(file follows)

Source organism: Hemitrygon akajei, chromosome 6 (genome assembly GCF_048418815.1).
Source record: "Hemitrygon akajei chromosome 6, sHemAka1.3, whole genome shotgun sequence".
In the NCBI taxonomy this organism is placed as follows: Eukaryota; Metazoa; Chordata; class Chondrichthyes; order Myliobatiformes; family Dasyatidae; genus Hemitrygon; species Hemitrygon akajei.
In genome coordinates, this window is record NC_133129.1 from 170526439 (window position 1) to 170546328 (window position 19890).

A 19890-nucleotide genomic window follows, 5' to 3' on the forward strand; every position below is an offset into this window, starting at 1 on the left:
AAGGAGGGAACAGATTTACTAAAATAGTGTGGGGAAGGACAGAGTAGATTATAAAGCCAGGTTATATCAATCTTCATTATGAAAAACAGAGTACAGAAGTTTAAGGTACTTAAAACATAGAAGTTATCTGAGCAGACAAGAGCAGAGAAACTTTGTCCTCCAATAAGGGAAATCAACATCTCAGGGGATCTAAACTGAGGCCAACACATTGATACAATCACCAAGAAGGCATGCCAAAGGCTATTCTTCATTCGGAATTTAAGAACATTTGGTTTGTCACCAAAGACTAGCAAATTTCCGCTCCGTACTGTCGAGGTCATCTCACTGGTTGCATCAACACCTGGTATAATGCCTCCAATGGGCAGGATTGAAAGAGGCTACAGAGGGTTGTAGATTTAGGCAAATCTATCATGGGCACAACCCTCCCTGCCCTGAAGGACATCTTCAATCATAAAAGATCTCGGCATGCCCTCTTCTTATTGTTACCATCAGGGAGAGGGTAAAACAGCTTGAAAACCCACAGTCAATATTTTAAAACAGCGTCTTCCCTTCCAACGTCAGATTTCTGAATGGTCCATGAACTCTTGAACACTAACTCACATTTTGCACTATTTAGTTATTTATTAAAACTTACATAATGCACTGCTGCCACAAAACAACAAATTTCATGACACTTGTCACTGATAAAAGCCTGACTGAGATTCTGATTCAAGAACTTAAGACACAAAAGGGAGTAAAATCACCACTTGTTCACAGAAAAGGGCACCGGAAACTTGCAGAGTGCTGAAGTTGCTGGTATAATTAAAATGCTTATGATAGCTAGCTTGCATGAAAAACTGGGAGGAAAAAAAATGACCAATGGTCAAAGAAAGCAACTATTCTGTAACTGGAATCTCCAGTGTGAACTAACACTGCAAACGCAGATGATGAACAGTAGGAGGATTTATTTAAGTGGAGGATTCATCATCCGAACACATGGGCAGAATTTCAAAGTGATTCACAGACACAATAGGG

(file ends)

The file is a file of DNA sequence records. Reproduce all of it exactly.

Source organism: Hemitrygon akajei, chromosome 6 (genome assembly GCF_048418815.1).
Source record: "Hemitrygon akajei chromosome 6, sHemAka1.3, whole genome shotgun sequence".
In the NCBI taxonomy this organism is placed as follows: Eukaryota; Metazoa; Chordata; class Chondrichthyes; order Myliobatiformes; family Dasyatidae; genus Hemitrygon; species Hemitrygon akajei.
In genome coordinates, this window is record NC_133129.1 from 170526439 (window position 1) to 170546328 (window position 19890).

A 19890-nucleotide genomic window follows, 5' to 3' on the forward strand; every position below is an offset into this window, starting at 1 on the left:
AAGGAGGGAACAGATTTACTAAAATAGTGTGGGGAAGGACAGAGTAGATTATAAAGCCAGGTTATATCAATCTTCATTATGAAAAACAGAGTACAGAAGTTTAAGGTACTTAAAACATAGAAGTTATCTGAGCAGACAAGAGCAGAGAAACTTTGTCCTCCAATAAGGGAAATCAACATCTCAGGGGATCTAAACTGAGGCCAACACATTGATACAATCACCAAGAAGGCATGCCAAAGGCTATTCTTCATTCGGAATTTAAGAACATTTGGTTTGTCACCAAAGACTAGCAAATTTCCGCTCCGTACTGTCGAGGTCATCTCACTGGTTGCATCAACACCTGGTATAATGCCTCCAATGGGCAGGATTGAAAGAGGCTACAGAGGGTTGTAGATTTAGGCAAATCTATCATGGGCACAACCCTCCCTGCCCTGAAGGACATCTTCAATCATAAAAGATCTCGGCATGCCCTCTTCTTATTGTTACCATCAGGGAGAGGGTAAAACAGCTTGAAAACCCACAGTCAATATTTTAAAACAGCGTCTTCCCTTCCAACGTCAGATTTCTGAATGGTCCATGAACTCTTGAACACTAACTCACATTTTGCACTATTTAGTTATTTATTAAAACTTACATAATGCACTGCTGCCACAAAACAACAAATTTCATGACACTTGTCACTGATAAAAGCCTGACTGAGATTCTGATTCAAGAACTTAAGACACAAAAGGGAGTAAAATCACCACTTGTTCACAGAAAAGGGCACCGGAAACTTGCAGAGTGCTGAAGTTGCTGGTATAATTAAAATGCTTATGATAGCTAGCTTGCATGAAAAACTGGGAGGAAAAAAAATGACCAATGGTCAAAGAAAGCAACTATTCTGTAACTGGAATCTCCAGTGTGAACTAACACTGCAAACGCAGATGATGAACAGTAGGAGGATTTATTTAAGTGGAGGATTCATCATCCGAACACATGGGCAGAATTTCAAAGTGATTCACAGACACAATAGGG